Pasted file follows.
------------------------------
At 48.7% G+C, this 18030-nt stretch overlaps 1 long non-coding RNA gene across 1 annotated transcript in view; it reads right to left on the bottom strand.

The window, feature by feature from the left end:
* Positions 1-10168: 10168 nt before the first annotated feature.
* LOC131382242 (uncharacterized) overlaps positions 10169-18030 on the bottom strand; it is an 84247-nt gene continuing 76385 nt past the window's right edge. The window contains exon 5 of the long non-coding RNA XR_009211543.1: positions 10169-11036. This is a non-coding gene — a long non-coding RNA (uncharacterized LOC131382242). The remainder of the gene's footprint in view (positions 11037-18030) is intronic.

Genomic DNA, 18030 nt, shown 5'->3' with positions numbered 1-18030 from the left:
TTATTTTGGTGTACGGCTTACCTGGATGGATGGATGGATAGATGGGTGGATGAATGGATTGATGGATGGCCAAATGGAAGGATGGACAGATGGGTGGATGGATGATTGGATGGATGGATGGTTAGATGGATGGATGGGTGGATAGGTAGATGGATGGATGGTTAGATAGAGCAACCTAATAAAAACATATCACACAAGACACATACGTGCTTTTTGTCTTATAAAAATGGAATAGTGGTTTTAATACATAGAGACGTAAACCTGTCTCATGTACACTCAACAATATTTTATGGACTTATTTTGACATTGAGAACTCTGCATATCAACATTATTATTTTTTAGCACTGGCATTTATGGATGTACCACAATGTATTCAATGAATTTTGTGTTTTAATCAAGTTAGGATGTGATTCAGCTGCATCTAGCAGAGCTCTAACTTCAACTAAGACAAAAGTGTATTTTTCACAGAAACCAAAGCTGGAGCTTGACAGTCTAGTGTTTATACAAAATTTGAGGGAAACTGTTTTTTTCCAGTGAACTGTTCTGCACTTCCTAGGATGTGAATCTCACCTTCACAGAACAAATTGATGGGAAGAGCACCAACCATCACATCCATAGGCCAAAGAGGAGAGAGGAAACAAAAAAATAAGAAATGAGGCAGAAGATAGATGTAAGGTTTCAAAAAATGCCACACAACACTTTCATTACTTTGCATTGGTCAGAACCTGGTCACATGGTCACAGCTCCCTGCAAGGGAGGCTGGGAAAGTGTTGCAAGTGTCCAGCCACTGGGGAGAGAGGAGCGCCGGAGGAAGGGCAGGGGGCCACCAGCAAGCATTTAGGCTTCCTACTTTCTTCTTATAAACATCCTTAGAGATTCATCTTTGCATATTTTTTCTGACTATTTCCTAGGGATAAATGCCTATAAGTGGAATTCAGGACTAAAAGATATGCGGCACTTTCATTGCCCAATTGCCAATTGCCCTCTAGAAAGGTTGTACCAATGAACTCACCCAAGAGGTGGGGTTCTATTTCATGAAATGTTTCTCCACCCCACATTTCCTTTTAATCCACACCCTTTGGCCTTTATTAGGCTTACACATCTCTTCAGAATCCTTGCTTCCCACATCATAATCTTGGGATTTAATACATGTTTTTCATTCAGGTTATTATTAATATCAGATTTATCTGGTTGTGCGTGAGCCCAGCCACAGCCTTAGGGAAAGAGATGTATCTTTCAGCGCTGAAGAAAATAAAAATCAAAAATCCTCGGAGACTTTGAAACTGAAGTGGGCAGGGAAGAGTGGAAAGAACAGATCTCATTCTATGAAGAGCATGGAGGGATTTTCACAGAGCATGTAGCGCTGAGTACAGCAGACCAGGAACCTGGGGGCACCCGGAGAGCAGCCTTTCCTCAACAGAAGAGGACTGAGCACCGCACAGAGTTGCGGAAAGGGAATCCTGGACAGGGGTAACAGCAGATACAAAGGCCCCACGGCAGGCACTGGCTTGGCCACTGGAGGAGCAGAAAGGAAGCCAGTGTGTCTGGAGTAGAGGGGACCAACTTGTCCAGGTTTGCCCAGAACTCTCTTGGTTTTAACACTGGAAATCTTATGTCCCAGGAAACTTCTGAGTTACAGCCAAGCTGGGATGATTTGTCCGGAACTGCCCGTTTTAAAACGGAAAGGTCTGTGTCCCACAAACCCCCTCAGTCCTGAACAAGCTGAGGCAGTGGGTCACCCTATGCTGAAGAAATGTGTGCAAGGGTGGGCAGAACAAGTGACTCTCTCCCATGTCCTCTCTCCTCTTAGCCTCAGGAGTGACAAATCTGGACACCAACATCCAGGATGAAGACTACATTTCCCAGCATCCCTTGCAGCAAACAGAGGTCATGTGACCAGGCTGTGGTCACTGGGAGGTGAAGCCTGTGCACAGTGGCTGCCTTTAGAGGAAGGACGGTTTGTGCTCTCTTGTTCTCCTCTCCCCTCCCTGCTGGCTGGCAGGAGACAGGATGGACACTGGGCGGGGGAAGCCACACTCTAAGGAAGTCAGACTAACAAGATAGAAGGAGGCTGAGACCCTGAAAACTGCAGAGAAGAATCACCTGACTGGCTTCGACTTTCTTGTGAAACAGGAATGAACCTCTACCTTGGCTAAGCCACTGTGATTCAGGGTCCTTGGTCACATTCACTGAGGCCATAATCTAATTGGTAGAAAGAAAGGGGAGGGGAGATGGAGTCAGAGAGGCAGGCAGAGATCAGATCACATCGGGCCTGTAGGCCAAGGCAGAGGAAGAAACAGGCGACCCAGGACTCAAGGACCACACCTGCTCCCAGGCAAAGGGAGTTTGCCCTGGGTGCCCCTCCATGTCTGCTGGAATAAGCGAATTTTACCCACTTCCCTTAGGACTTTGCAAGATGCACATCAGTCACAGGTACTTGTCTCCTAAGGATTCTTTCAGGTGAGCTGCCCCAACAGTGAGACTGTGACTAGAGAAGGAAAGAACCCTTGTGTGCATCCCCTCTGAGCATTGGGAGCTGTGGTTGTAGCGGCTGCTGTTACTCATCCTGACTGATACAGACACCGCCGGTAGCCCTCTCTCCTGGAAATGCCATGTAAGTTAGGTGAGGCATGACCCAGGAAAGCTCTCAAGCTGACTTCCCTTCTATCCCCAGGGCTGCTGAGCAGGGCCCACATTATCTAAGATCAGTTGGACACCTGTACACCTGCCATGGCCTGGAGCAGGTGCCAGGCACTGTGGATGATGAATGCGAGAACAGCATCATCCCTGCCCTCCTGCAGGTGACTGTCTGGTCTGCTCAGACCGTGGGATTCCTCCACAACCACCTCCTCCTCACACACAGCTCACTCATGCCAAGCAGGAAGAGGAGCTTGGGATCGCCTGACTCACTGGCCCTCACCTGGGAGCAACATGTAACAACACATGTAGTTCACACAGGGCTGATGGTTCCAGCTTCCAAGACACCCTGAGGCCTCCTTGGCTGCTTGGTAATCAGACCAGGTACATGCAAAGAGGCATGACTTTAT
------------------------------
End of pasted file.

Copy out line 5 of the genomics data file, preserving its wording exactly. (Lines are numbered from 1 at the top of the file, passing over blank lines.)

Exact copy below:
Genomic DNA, 18030 nt, shown 5'->3' with positions numbered 1-18030 from the left: